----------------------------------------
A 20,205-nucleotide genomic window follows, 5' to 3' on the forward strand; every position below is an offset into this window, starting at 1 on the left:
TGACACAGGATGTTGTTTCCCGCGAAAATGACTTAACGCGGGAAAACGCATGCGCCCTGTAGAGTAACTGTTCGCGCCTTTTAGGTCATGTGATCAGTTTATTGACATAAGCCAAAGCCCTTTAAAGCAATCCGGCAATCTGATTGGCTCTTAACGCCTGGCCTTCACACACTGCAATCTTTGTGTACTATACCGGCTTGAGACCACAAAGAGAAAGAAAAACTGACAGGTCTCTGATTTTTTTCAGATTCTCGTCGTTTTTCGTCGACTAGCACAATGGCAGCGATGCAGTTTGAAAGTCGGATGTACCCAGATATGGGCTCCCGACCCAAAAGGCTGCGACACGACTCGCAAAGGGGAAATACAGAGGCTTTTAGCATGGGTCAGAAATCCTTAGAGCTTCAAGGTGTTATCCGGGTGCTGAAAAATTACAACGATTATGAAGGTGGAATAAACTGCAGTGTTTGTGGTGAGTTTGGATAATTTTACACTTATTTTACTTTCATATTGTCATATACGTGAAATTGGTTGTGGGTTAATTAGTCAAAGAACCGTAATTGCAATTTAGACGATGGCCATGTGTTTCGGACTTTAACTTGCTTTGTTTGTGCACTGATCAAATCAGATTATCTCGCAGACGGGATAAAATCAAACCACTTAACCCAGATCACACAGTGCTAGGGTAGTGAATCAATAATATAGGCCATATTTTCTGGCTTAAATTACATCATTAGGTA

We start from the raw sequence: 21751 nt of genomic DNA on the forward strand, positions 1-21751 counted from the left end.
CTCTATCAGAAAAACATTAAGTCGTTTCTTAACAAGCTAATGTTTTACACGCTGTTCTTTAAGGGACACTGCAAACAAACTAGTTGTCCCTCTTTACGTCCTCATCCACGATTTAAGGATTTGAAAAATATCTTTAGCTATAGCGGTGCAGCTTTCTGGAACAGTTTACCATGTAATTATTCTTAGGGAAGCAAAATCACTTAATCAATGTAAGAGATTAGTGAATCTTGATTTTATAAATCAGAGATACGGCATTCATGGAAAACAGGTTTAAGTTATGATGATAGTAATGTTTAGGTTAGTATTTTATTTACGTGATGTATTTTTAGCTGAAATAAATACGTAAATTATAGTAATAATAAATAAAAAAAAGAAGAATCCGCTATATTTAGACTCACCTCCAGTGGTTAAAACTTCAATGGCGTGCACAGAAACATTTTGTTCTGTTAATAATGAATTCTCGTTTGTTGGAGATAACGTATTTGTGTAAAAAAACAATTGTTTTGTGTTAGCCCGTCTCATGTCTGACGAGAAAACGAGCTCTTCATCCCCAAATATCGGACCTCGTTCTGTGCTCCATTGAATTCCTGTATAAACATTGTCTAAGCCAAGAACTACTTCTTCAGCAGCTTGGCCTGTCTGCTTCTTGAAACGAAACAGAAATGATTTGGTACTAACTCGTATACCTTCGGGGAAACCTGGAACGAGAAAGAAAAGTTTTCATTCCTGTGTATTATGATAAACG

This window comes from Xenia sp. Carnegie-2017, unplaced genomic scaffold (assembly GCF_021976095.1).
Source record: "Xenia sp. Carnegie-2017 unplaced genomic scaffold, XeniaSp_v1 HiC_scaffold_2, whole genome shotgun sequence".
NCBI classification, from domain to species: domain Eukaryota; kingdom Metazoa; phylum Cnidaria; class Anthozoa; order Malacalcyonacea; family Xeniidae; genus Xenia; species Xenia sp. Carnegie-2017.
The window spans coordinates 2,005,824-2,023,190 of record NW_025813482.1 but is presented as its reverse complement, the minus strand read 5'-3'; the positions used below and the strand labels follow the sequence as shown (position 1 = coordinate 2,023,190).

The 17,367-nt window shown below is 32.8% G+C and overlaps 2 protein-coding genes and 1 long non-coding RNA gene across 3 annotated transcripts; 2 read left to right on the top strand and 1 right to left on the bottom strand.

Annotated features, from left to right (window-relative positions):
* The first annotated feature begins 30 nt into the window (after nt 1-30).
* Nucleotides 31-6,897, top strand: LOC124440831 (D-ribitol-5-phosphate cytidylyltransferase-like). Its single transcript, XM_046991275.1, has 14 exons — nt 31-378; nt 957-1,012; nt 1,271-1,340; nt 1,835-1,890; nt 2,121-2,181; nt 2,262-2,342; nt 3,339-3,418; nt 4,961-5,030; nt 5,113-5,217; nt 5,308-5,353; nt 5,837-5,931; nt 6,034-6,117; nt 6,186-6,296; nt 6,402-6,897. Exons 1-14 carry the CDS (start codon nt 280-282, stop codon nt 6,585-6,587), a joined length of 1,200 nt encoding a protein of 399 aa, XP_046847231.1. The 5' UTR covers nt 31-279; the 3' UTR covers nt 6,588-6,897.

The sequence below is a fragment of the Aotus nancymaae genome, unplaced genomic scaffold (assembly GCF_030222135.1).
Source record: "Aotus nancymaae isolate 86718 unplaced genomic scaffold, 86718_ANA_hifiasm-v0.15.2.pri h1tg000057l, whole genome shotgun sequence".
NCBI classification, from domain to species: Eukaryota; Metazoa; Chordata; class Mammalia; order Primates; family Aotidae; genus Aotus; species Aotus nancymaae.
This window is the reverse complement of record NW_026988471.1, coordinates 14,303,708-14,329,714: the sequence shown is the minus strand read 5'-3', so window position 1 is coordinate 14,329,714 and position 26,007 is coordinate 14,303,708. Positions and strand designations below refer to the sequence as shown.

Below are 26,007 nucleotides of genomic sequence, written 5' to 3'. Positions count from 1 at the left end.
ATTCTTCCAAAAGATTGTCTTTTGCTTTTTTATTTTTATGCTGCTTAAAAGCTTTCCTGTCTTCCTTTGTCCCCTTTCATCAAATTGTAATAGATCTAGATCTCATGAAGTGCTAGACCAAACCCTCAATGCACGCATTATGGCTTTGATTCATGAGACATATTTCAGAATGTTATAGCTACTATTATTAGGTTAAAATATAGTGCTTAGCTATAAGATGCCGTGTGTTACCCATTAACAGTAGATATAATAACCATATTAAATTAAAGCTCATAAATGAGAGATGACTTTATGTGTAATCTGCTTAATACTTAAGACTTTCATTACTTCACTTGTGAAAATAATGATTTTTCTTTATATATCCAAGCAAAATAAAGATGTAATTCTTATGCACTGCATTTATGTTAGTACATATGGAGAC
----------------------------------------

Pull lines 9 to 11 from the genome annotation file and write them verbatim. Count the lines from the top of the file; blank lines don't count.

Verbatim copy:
The 17,367-nt window shown below is 32.8% G+C and overlaps 2 protein-coding genes and 1 long non-coding RNA gene across 3 annotated transcripts; 2 read left to right on the top strand and 1 right to left on the bottom strand.

Annotated features, from left to right (window-relative positions):
* The first annotated feature begins 30 nt into the window (after nt 1-30).